It’s important we look at how and why we make decisions – for example why we choose to pursue one idea over another. One way of doing this is exploring how we view our world through ‘mental models’, which provide a convenient way of making sense of experience.
Mental models are the brain’s way of encoding the vast amounts of information we have to process every second of every day. It is thought that one part of the brain absorbs the raw material, and rapidly switches it to the storage areas as memory. Then, when information is required, it is retrieved in the form of memory ‘modules’. This is of course a simplification of a very complex process, but it serves to demonstrate why our experience seems structured rather than random.
Most of the time, this works efficiently, with the models providing a pre-digested picture of the world, and a rapid retrieval system to make sense of this picture. The problems arise when this system is challenged. Information that ‘fits the picture’ can easily be used and built upon. But information that doesn’t fit needs to be dealt with, and the quickest solution is to reject or distort it. This is known as confirmation bias.
From the earliest days of psychoanalysis Sigmund Freud, himself a neurologist by training, was fascinated by what he termed denial, projection and distortion (and some variations on these themes), and the anxiety caused by having one’s views challenged. Although he could observe this phenomenon, he of course lacked the tools now available to fully understand its causes.
Confirmation bias is powerful and pervasive. It’s the default position (‘you do agree, don’t you?’), and resists challenge. This is why individuals often behave irrationally when confronted with evidence that does not conform to their world-view.
English psychologist Peter Wason coined the term in the 1960s. He conducted research presenting three numbers: 2,4,6, and asked participants to discover the rule governing the sequence through a series of guesses. This research has been repeated a number of times, with the same outcome. Consistently, participants believe they have ‘got it’ after only four or five guesses, and they are almost invariably wrong. This is because they immediately decide what the rule is, then only ask questions that confirm their hypothesis. So they assume the rule is ‘increments of two’, or ‘rising even numbers’. In fact the rule is simply ‘rising numbers’, which could be tested by asking if odd numbers fit the rules.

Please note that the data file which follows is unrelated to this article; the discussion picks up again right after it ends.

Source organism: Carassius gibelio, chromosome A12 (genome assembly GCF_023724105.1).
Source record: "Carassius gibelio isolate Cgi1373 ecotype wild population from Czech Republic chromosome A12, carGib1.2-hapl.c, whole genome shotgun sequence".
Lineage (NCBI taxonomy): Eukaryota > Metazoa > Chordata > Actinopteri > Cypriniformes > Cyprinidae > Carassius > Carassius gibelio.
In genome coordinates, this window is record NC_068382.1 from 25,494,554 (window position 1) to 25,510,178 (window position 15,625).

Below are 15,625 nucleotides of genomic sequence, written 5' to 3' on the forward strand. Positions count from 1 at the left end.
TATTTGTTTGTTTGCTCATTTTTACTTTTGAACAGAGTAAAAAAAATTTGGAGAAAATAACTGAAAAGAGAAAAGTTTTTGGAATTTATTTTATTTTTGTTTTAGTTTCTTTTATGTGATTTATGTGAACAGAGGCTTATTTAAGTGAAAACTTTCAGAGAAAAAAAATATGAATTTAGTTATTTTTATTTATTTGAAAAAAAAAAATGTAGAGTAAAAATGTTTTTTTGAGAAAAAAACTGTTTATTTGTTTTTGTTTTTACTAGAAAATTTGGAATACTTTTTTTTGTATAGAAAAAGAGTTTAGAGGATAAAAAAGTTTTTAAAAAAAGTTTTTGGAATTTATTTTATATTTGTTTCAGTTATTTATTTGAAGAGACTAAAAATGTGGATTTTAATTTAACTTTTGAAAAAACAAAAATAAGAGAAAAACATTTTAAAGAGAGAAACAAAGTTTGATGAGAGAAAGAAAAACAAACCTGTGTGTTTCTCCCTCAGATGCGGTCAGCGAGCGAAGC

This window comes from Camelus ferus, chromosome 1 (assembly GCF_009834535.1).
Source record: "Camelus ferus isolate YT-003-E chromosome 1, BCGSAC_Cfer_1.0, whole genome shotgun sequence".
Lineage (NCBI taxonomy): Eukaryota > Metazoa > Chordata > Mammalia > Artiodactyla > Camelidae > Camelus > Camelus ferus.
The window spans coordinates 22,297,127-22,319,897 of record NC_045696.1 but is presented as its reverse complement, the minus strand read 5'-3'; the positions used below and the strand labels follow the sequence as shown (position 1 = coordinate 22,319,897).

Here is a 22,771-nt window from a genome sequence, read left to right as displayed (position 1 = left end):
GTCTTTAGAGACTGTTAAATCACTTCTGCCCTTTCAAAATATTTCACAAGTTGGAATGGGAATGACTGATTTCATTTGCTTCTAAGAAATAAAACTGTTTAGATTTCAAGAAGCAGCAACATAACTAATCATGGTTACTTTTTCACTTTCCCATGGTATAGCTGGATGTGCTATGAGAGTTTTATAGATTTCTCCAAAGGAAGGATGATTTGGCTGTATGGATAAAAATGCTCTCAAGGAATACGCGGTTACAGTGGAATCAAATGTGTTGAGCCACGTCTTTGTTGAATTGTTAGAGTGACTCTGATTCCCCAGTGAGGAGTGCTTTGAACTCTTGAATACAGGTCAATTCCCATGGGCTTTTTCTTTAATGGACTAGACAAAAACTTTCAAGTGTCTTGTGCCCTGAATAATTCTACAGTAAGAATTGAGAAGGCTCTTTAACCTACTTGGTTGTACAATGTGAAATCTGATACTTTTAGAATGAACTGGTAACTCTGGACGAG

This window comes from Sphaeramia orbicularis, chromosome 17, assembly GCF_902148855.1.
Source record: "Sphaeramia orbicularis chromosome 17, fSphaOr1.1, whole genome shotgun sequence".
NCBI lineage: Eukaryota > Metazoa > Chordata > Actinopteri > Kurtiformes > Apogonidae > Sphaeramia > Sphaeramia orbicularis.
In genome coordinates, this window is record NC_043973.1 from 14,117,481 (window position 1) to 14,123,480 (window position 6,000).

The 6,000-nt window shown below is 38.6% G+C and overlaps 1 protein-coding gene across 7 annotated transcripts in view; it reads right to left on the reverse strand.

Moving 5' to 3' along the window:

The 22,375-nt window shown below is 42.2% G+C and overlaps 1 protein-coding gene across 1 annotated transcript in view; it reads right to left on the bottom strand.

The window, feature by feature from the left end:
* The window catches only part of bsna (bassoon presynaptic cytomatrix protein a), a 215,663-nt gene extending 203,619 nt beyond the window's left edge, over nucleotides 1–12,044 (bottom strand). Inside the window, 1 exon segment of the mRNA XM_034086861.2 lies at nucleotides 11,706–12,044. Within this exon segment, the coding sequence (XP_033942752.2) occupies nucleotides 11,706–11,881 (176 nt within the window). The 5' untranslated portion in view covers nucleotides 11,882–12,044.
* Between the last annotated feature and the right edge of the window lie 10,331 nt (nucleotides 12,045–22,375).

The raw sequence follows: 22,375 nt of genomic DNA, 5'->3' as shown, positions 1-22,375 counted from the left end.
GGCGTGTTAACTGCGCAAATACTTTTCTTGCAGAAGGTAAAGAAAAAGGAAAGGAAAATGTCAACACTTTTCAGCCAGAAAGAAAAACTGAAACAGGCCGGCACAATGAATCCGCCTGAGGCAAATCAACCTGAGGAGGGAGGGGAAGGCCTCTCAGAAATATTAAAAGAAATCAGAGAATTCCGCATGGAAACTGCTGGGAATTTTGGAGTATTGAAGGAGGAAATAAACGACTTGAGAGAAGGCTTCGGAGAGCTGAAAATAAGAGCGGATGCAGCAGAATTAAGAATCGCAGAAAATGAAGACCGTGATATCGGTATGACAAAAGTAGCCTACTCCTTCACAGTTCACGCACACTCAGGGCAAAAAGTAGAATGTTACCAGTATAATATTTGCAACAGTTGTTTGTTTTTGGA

Does this matter? The answer is an emphatic Yes, because in scientific experiments, much research fails when ‘inconvenient’ hypotheses are often ignored or rejected as they don’t fit preconceived views. A large McKinsey study of business investments showed that when they worked at reducing the effect of bias in their decision-making processes, they experienced much better results.
How do you overcome the influence of confirmation bias? Some 500 years ago, Leonardo da Vinci advocated developing a ‘tolerance of ambiguity’, and devised a number of exercises to help himself see things differently. Twentieth century experts spoke of ‘making the strange familiar, and the familiar strange’. Using techniques such as mindfulness, it becomes possible first to notice, then to adjust, the tendency to confirmation bias.
Taking a more modern example, investor Warren Buffett invites critics to openly question his investment decisions. Some investors also imagine that their stock portfolio has completely collapsed, and ask themselves why this might happen. It takes humility and bravery to adopt this approach, but it’s one of the surest ways of ensuring you have a complete analysis of the issue at hand.
Be vigilant. Being aware of and avoiding confirmation bias requires regular effort, and it’s easy to slip back into old habits of thought. You do agree, don’t you?